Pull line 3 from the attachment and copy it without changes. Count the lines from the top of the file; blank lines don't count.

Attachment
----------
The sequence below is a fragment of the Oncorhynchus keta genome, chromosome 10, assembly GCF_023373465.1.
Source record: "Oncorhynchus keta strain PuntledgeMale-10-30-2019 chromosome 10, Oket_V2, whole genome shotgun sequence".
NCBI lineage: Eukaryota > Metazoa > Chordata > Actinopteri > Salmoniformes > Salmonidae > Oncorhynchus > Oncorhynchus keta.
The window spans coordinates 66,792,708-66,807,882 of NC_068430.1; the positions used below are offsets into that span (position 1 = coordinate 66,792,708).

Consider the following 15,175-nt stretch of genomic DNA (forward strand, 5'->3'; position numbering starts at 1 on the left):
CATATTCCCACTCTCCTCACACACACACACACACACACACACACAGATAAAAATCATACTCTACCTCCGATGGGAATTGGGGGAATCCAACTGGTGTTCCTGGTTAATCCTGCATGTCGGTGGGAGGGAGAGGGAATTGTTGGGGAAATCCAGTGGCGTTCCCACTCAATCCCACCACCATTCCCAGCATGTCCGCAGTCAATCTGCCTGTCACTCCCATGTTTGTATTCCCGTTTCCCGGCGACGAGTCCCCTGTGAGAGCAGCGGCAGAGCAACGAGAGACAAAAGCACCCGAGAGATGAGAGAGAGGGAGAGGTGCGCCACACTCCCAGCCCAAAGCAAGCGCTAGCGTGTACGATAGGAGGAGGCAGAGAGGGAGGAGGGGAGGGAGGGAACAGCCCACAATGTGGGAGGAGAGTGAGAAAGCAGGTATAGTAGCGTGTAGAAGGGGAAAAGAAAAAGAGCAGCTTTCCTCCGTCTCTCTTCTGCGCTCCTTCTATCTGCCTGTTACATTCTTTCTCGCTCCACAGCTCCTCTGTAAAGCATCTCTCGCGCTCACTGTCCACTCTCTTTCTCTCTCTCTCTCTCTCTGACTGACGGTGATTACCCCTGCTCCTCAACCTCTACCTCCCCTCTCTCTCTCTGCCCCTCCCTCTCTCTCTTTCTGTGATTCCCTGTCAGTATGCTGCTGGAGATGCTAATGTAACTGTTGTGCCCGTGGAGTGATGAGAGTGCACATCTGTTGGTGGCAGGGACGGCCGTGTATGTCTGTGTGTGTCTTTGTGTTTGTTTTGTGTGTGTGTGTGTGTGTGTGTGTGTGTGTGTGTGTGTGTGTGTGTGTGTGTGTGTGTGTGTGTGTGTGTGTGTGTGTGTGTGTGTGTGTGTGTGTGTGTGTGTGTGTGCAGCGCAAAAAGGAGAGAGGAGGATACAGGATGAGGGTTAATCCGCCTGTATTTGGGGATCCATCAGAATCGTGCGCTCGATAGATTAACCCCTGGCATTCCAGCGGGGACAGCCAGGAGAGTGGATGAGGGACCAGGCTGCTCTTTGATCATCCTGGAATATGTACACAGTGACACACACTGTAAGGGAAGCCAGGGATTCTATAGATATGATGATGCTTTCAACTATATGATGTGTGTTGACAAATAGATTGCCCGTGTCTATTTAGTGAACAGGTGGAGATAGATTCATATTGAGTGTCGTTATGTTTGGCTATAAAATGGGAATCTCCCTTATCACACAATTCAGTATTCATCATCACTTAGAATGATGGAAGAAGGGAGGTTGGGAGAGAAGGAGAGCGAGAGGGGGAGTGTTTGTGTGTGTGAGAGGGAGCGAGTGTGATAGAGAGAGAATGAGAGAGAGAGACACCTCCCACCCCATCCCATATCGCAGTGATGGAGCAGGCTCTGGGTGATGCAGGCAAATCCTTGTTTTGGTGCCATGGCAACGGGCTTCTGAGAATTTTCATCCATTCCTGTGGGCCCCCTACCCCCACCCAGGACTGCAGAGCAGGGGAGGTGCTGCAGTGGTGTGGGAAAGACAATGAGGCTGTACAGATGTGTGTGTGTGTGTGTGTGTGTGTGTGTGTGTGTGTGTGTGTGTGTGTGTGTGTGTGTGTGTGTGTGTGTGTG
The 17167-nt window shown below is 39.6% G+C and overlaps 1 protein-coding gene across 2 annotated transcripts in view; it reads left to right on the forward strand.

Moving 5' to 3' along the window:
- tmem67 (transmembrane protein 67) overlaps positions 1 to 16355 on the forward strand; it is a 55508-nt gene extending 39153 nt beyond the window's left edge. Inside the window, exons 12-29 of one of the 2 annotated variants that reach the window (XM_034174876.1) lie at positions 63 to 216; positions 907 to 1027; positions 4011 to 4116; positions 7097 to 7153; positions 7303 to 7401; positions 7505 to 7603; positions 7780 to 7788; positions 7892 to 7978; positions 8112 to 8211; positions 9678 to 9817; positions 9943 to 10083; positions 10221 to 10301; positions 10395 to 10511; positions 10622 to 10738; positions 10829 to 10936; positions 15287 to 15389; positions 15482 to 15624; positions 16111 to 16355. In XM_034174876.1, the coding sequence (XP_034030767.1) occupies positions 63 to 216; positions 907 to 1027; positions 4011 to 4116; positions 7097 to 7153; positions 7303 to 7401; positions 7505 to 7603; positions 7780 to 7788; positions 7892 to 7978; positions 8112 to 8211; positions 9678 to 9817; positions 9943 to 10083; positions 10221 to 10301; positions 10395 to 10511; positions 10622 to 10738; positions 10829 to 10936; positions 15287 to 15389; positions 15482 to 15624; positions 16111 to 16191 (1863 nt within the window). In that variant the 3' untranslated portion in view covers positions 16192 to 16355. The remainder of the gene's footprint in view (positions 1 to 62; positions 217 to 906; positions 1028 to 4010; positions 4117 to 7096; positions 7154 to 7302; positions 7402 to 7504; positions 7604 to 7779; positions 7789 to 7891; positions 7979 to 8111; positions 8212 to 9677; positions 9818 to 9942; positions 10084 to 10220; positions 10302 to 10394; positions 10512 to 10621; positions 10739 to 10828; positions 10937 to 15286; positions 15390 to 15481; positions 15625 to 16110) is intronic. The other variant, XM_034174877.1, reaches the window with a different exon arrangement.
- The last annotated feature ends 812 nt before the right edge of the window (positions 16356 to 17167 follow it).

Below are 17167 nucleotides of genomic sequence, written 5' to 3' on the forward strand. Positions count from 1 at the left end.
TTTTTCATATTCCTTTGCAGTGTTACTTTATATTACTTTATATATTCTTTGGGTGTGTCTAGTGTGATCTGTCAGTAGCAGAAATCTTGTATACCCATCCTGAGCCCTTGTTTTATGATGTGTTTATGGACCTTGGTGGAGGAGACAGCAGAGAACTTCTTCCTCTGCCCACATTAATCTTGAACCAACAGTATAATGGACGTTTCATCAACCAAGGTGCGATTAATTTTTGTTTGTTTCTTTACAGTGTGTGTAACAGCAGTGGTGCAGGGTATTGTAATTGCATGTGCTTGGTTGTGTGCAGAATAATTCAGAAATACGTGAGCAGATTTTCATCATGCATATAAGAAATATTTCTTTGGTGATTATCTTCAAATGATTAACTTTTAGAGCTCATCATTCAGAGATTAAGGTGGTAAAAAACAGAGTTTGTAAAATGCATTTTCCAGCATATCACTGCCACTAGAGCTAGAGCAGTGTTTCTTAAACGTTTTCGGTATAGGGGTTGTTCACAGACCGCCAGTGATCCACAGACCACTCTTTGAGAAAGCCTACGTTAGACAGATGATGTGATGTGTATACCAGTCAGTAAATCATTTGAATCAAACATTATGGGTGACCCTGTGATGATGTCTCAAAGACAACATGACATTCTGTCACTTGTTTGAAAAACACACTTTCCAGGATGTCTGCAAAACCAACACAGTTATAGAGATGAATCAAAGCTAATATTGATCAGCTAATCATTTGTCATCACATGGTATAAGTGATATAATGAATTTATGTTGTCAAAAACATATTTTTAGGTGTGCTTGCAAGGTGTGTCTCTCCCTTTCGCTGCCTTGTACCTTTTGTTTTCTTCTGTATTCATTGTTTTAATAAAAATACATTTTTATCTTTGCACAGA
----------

NCBI lineage: Eukaryota > Metazoa > Chordata > Actinopteri > Salmoniformes > Salmonidae > Oncorhynchus > Oncorhynchus keta.